For a beautiful sitdown restaurant next to the temples, Supanniga Eating Room serves the owner’s grandmother’s recipes, giving impressive presentations to local Thai dishes. The shaved coconut, shredded orange, dried pork, and peanuts wrapped in a betel leaf fill your mouth with an unexpected, sweet-and-tangy juice balanced by the crunchy ingredients. And the house blend blue tea with mint and butterfly pea (also known as anchan) has no caffeine, meaning you can drink jugs of it to combat the Bangkok heat without getting jittery.
If your starting destination in Thailand is the capital, there’s no better place to spend your first night—and, really, every subsequent night—than Capella Bangkok, where rooms with floor-to-ceiling windows and a balcony (some with their own jacuzzi) overlook the Chao Phraya River. Considered one of the top five hotels in the world, this boutique resort offers an incredible onsite spa, a restaurant created by three Michelin-starred chef Mauro Colagreco, sunset cocktails, and evening cultural classes in the living room lounge.
Mandarin Oriental, Bangkok, also along the river, has been an icon in the city for nearly 150 years—and Old World-style The Bamboo Bar is worth a visit for classic cocktails and live jazz and blues. For something design-forward with a vibey nightlife scene, book a room at The Standard, Bangkok Mahanakhon, which sports two sky-high eateries, plus the highest outdoor rooftop bar in the city, Sky Beach. You could also hostel it up along touristy Khaosan Road or try sleeping al fresco at the Bangkok Tree House, but if you have the chance to splurge even one night, this is the city to do it.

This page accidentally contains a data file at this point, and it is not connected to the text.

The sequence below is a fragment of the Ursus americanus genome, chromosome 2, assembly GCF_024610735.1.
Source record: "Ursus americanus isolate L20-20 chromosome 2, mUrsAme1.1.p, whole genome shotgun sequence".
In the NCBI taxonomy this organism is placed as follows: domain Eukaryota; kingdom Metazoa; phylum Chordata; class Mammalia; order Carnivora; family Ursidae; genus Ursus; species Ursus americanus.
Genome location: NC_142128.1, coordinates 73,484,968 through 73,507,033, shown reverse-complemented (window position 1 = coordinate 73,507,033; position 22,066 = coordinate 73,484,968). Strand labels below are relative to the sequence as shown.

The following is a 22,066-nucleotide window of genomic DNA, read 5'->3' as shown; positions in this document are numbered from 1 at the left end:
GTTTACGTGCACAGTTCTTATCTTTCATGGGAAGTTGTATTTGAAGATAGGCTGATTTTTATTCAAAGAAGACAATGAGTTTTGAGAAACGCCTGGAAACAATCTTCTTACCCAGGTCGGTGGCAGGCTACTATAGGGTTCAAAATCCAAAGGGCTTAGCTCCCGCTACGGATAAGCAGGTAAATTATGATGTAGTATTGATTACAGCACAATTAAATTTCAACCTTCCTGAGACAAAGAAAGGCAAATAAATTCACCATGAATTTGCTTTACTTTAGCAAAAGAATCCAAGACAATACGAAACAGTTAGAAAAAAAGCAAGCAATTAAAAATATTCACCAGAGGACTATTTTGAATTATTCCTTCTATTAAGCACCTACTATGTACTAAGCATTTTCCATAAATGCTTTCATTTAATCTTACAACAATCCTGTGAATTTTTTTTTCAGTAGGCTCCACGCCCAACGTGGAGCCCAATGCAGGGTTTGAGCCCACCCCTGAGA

Lose yourself in Chiang Mai’s breathtaking natural landscape
If you came to Thailand for temples in jungles, Chiang Mai is what you’re looking for. Essentially the capital of Northern Thailand, Chiang Mai is a haven for arts, boutiques, cooking classes, hill tribes, and mountain treks. The closest and most impressive temples are Doi Suthep and Wat Pha Lat, accessible by taxi or via a 30- to 45-minute hike on the Monk’s Trail (which, as the name suggests, monks use). Doi Inthanon also isn’t too far and offers breathtaking views of the surrounding mountainscape. Many excursions lay just beyond the city, such as jungle river kayaking or deep, lantern-lit cave tours that you can book through Chiang Mai Mountain Biking & Kayaks.
Check off most of your must-dos at Thai Akha Cooking School, where a chef from the Akha, an indigenous hill tribe of Southeast Asia, will teach you how to prepare 11 traditional Thai and Akha dishes, including a curry of your choosing and mango sticky rice (which is a little too addicting). If you want to taste a sample of four different Thai regions at one restaurant, head to Ging Grai, where standout dishes and drinks include the spicy popcorn, frothy blended tea mocktails, and the owner’s father’s rice vermicelli recipe with pineapple, lemongrass shavings, dried shrimp, and drizzled coconut milk on top. Or go more casual and chase down Anthony Bourdain’s favorite street food from the cowboy hat lady at Khao Kha Moo Chang Phueak.